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OK, Asus, you’ve convinced us: You’re a world leader in clever mobile docking strategies.
At Mobile World Congress Monday, Asus announced the PadFone, a 4.3-inch smartphone that can be directly inserted inside a 10.1-inch docking tablet, aptly named the PadFone Station. Think of the system as two devices that share a single brain. It’s a smartphone, sure, but it’s also a full-fledged tablet that’s powered by smartphone processing.
But, wait, it gets more clever still. If you insert your PadFone Station into an optional keyboard dock, your system becomes something akin to a traditional notebook. It appears to be the ultimate, docked-together daisy chain: the phone that becomes a tablet that becomes a serious computing device.
This is so, so Asus. Just look at the Transformer Prime for a glimpse into the company’s obsession with docking strategies.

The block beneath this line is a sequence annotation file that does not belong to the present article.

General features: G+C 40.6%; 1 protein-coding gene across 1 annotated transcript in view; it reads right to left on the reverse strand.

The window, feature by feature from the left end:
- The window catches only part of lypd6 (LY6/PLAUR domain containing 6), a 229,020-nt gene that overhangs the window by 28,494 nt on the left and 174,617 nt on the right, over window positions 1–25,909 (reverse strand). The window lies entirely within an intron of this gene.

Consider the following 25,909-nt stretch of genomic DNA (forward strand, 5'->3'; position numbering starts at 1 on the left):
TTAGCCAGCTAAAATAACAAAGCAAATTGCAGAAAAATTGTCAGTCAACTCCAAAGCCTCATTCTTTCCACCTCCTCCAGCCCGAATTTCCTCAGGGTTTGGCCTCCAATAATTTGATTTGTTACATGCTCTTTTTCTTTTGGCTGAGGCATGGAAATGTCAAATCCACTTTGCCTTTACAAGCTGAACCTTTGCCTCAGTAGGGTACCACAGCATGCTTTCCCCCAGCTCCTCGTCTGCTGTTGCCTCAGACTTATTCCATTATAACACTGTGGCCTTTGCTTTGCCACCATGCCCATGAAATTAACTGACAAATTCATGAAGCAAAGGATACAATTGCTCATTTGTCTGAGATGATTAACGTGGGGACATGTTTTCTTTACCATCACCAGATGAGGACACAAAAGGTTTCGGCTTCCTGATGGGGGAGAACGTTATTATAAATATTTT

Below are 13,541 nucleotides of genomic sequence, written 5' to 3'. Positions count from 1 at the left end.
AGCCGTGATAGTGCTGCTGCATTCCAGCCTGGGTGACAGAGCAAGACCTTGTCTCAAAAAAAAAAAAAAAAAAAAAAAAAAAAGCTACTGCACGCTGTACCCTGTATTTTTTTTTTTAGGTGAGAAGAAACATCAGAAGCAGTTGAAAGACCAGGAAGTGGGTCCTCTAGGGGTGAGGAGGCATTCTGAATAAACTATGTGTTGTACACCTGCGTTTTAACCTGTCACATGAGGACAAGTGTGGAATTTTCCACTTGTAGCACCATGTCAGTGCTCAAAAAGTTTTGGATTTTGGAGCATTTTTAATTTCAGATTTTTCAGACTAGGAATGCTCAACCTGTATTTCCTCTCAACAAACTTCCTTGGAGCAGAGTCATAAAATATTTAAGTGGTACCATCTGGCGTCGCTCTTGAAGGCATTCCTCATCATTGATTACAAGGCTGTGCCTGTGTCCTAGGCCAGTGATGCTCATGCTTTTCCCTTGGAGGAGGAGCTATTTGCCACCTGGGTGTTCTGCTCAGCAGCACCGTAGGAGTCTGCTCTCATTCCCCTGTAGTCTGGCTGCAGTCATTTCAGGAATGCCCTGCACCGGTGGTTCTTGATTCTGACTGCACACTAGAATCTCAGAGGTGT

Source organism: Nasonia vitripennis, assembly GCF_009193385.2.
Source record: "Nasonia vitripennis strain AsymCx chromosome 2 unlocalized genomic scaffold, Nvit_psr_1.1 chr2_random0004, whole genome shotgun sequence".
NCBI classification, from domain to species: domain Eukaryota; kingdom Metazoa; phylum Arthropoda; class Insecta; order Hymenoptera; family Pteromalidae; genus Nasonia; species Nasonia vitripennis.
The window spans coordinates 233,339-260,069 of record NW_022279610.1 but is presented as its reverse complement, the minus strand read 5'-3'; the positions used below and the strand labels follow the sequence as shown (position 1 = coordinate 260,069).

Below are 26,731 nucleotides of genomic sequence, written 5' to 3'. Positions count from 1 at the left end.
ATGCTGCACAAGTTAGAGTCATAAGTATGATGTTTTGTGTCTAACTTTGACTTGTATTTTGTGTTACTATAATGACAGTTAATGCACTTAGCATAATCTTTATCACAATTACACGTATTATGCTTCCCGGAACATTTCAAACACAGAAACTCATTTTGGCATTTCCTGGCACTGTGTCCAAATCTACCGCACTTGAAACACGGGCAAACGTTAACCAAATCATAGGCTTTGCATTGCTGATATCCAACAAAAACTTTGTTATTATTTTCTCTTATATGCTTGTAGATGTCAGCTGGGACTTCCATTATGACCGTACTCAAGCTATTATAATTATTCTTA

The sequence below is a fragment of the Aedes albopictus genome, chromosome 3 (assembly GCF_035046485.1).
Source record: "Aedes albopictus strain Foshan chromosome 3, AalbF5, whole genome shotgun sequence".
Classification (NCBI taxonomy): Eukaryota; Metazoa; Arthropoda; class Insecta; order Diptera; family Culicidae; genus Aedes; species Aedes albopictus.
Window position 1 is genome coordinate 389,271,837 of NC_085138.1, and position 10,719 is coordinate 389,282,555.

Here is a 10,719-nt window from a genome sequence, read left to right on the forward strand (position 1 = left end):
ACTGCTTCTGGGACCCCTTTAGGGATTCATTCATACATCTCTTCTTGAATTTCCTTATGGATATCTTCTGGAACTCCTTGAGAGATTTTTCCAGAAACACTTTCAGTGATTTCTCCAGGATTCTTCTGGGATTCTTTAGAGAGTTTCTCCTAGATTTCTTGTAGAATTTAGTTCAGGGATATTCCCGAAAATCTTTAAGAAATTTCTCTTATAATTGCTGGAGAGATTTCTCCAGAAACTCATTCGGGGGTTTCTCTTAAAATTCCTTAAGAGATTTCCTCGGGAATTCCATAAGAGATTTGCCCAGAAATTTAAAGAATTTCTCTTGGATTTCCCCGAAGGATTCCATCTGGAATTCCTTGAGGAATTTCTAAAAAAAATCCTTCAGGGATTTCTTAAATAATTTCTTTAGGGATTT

When operating as a handset, the PadFone offers decidedly high-end features. You’ll get Android 4.0 (aka Ice Cream Sandwich); a 4.3-inch, 960×540 Super AMOLED display swaddled in Gorilla Glass; a 1.5GHz dual-core Qualcomm processor backed by 1GB of RAM; and an 8MP rear camera. Neither LTE nor specific carrier support was announced, but if Asus sticks to tradition, this will be an unlocked device, and you’ll be expected to sort out service on your own.
As for the PadFone Station, it boasts a 10.1-inch, 1280×800, capacitive multi-touch display covered in Gorilla Glass,. It also increases the PadFone’s battery capacity by 500 percent, says Asus. The PadFone’s 8MP camera continues to work when docked, and the Station also includes speakers befitting a true tablet. According to an Asus press release, the system boasts “Dynamic Display technology which allows seamless transition between the PadFone and PadFone Station display screens.”
Oh, and in case you were wondering what happens when you get a phone call on your docked PadFone, there’s an optional PadFone Stylus Headset. You can use it as a “traditional” tablet stylus, but also transforms into a Bluetooth headset.
We just wish this cleverly integrated system boasted a faster processor, like the quad-core Nvidia Tegra 3 that ships in the Transformer Prime. In an integrated system with notebook aspirations, we’d like as much processing performance as possible.